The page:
Roll Call: How PEOs Start Their Day
Most work cultures include daily routines and rituals that help get the day started. Restaurants have pre-shift meetings and sports teams have pre-game pep talks. Parking Enforcement Officers (PEOs) at the PPA are no different. They start their days with a roll call.
The benefits of a pre-shift/pre-start/roll call or “whatever you want to call it” meeting are pretty universal across different industries. It helps professionals get their heads in the game, so to speak, be aware of the latest updates, learn about potential dangers or issues, and socialize so they feel connected to their co-workers.
You may be thinking, “Why in the world would PEOs have roll call? All they have to do is issue parking tickets.” Well, you’re partially right, they do issue parking tickets, but it’s not as simple as that. Roll calls are essential in keeping PEOs aware of all the latest rules and regulations that often times can change from day to day in certain areas. Our PEOs need to be aware of all changes before they walk their beats. If there is a special event scheduled in the city that includes relaxed enforcement, or construction work that affects parking, PEOs need to know so they can patrol their beats accordingly.
Before roll call officially begins, PEOs congregate in the roll call room. It’s a good time for a little chit-chat among co-workers, time to talk about weekend plans, or how devastating the latest Game of Thrones episode was. But as time winds down to the start of roll call, the chatter transforms into complete silence.
Now it’s time to get down to business. As the room remains silent, supervisors take attendance to ensure everyone is reporting to their shifts. Supervisors then reiterate enforcement procedures while reviewing past strengths and weaknesses. It’s also a good time for supervisors to give PEOs updates on enforcement, such as the recently-launched scooter pilot program.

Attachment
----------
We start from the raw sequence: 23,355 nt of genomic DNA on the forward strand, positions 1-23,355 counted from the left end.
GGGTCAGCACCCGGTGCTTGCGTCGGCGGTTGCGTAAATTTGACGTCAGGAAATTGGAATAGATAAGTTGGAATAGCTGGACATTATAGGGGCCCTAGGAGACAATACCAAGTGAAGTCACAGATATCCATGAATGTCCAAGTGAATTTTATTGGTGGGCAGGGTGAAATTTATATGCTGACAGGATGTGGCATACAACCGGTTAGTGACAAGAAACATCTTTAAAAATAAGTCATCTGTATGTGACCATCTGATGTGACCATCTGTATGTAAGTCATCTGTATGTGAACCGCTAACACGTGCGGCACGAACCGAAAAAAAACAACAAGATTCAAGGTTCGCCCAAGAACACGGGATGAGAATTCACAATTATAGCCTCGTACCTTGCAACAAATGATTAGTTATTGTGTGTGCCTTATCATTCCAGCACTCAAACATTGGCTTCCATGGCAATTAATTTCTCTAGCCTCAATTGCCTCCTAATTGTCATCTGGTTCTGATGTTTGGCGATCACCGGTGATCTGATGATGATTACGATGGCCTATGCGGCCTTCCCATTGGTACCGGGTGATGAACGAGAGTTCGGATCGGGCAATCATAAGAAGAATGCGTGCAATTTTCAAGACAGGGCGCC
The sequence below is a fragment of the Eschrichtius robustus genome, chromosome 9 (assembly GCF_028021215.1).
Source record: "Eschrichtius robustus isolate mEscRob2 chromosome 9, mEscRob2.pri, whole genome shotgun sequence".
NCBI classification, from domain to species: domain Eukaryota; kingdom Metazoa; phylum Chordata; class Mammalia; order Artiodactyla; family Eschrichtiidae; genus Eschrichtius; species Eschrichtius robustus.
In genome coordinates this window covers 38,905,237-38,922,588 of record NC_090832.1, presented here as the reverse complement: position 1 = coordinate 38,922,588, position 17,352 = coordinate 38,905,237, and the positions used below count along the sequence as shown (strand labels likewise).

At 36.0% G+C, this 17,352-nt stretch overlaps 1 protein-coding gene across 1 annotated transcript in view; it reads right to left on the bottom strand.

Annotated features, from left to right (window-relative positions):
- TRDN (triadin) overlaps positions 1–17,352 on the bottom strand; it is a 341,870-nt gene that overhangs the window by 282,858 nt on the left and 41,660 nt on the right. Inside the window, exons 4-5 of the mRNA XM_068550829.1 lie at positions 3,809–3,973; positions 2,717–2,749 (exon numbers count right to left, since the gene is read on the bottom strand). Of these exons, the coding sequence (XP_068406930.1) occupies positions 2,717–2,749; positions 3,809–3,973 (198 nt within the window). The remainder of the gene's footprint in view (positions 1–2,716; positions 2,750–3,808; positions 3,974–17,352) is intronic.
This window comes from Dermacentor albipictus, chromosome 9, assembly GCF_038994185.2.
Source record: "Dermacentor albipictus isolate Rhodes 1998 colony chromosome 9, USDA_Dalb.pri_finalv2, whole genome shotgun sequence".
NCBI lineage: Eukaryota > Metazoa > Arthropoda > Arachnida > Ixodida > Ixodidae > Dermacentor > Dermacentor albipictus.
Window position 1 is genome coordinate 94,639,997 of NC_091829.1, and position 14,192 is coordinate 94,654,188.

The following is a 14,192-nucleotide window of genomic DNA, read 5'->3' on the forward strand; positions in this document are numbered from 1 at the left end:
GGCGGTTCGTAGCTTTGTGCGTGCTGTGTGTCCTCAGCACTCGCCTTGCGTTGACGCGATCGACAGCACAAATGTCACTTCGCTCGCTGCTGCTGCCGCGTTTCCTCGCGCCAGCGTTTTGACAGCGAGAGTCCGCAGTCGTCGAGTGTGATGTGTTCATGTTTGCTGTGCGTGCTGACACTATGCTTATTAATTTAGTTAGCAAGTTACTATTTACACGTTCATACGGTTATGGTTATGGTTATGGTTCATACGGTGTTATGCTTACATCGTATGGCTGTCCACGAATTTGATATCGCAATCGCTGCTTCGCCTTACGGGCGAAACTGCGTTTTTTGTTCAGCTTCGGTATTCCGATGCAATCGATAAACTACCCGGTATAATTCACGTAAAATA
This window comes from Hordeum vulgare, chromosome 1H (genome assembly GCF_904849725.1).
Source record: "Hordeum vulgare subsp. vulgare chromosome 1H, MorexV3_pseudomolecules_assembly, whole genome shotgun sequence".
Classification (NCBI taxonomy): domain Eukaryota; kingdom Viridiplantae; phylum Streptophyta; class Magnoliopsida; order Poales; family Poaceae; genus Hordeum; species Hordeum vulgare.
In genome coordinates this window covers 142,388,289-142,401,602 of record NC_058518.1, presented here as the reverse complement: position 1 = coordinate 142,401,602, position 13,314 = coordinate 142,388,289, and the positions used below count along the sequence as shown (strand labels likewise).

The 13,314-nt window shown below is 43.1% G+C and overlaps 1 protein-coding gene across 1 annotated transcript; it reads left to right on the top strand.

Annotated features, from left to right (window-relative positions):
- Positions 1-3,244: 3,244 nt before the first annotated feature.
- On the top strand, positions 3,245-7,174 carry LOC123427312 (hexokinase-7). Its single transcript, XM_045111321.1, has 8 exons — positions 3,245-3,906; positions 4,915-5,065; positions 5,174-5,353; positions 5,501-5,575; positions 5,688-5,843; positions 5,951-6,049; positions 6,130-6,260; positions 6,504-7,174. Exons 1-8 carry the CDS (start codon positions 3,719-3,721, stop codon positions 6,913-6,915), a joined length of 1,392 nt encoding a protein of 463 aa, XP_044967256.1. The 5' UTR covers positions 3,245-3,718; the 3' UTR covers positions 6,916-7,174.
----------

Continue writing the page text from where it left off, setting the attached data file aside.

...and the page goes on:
On the day I went to the roll call room, Vince Lomento, Head Supervisor at the PPA, stressed the importance of properly writing tickets and radio usage. “Make sure you guys are using the exact address while issuing tickets. Also, make sure you always have your radios turned on, even when you’re on break,” said Lomento.
“Also, if you’re walking your beat in South Philly today, be extra nice to everyone because I live there and you’ll probably bump into one of my neighbors,” he joked. After Lomento finished his run-down, PEOs were encouraged to ask questions about the day’s tasks.
With no questions, roll call ended with everyone on the same page and all loose ends tied up. PEOs then headed toward the exit and dispersed in different directions to embark on the eight hour beats they were assigned. Like all professionals, they’re ready to do their job and do it well, especially now that they know what they will face in the day ahead.